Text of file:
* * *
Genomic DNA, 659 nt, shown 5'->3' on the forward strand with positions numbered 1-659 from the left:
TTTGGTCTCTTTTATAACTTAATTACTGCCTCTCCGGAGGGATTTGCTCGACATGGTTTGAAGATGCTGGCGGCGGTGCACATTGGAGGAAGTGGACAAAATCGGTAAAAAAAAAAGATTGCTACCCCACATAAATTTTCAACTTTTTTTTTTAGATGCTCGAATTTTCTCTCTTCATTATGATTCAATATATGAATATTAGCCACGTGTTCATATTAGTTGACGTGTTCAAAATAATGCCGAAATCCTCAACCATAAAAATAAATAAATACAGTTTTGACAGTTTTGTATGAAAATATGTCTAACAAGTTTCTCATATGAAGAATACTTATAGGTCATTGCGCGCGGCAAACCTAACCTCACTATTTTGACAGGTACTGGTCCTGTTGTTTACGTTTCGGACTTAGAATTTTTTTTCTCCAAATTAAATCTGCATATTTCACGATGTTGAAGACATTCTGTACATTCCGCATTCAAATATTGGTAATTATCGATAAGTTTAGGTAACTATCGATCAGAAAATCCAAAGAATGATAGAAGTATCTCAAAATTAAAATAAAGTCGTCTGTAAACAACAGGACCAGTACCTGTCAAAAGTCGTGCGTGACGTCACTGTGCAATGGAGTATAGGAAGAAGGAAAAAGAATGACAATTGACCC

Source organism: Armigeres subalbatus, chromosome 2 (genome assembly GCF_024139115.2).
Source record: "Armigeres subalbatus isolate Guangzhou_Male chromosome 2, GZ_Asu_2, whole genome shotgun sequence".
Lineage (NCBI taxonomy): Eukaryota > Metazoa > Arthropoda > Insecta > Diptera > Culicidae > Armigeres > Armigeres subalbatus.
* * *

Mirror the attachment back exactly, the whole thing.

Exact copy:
Genomic DNA, 659 nt, shown 5'->3' on the forward strand with positions numbered 1-659 from the left:
TTTGGTCTCTTTTATAACTTAATTACTGCCTCTCCGGAGGGATTTGCTCGACATGGTTTGAAGATGCTGGCGGCGGTGCACATTGGAGGAAGTGGACAAAATCGGTAAAAAAAAAAGATTGCTACCCCACATAAATTTTCAACTTTTTTTTTTAGATGCTCGAATTTTCTCTCTTCATTATGATTCAATATATGAATATTAGCCACGTGTTCATATTAGTTGACGTGTTCAAAATAATGCCGAAATCCTCAACCATAAAAATAAATAAATACAGTTTTGACAGTTTTGTATGAAAATATGTCTAACAAGTTTCTCATATGAAGAATACTTATAGGTCATTGCGCGCGGCAAACCTAACCTCACTATTTTGACAGGTACTGGTCCTGTTGTTTACGTTTCGGACTTAGAATTTTTTTTCTCCAAATTAAATCTGCATATTTCACGATGTTGAAGACATTCTGTACATTCCGCATTCAAATATTGGTAATTATCGATAAGTTTAGGTAACTATCGATCAGAAAATCCAAAGAATGATAGAAGTATCTCAAAATTAAAATAAAGTCGTCTGTAAACAACAGGACCAGTACCTGTCAAAAGTCGTGCGTGACGTCACTGTGCAATGGAGTATAGGAAGAAGGAAAAAGAATGACAATTGACCC

Source organism: Armigeres subalbatus, chromosome 2 (genome assembly GCF_024139115.2).
Source record: "Armigeres subalbatus isolate Guangzhou_Male chromosome 2, GZ_Asu_2, whole genome shotgun sequence".
Lineage (NCBI taxonomy): Eukaryota > Metazoa > Arthropoda > Insecta > Diptera > Culicidae > Armigeres > Armigeres subalbatus.